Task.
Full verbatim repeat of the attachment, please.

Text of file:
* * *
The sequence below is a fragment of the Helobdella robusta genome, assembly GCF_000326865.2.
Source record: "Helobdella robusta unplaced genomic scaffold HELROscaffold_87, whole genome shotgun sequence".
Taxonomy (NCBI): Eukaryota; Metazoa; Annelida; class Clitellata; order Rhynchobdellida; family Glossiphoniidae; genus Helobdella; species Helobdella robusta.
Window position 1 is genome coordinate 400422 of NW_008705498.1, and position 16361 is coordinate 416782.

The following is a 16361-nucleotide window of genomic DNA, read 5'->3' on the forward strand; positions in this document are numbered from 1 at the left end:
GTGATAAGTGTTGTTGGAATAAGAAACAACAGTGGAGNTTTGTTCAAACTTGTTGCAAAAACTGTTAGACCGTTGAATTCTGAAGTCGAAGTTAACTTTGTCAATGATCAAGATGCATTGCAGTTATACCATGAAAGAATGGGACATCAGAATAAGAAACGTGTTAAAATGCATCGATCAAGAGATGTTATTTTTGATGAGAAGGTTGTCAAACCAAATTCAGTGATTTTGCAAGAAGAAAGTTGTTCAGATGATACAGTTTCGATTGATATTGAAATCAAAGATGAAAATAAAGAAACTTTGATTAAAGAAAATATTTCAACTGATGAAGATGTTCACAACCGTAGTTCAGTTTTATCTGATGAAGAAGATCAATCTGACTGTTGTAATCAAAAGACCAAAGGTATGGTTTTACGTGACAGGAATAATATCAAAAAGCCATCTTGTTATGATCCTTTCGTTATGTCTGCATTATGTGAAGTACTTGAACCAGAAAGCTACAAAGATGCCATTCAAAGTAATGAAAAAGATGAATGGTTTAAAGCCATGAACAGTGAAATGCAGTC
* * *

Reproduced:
The sequence below is a fragment of the Helobdella robusta genome, assembly GCF_000326865.2.
Source record: "Helobdella robusta unplaced genomic scaffold HELROscaffold_87, whole genome shotgun sequence".
Taxonomy (NCBI): Eukaryota; Metazoa; Annelida; class Clitellata; order Rhynchobdellida; family Glossiphoniidae; genus Helobdella; species Helobdella robusta.
Window position 1 is genome coordinate 400422 of NW_008705498.1, and position 16361 is coordinate 416782.

The following is a 16361-nucleotide window of genomic DNA, read 5'->3' on the forward strand; positions in this document are numbered from 1 at the left end:
GTGATAAGTGTTGTTGGAATAAGAAACAACAGTGGAGNTTTGTTCAAACTTGTTGCAAAAACTGTTAGACCGTTGAATTCTGAAGTCGAAGTTAACTTTGTCAATGATCAAGATGCATTGCAGTTATACCATGAAAGAATGGGACATCAGAATAAGAAACGTGTTAAAATGCATCGATCAAGAGATGTTATTTTTGATGAGAAGGTTGTCAAACCAAATTCAGTGATTTTGCAAGAAGAAAGTTGTTCAGATGATACAGTTTCGATTGATATTGAAATCAAAGATGAAAATAAAGAAACTTTGATTAAAGAAAATATTTCAACTGATGAAGATGTTCACAACCGTAGTTCAGTTTTATCTGATGAAGAAGATCAATCTGACTGTTGTAATCAAAAGACCAAAGGTATGGTTTTACGTGACAGGAATAATATCAAAAAGCCATCTTGTTATGATCCTTTCGTTATGTCTGCATTATGTGAAGTACTTGAACCAGAAAGCTACAAAGATGCCATTCAAAGTAATGAAAAAGATGAATGGTTTAAAGCCATGAACAGTGAAATGCAGTC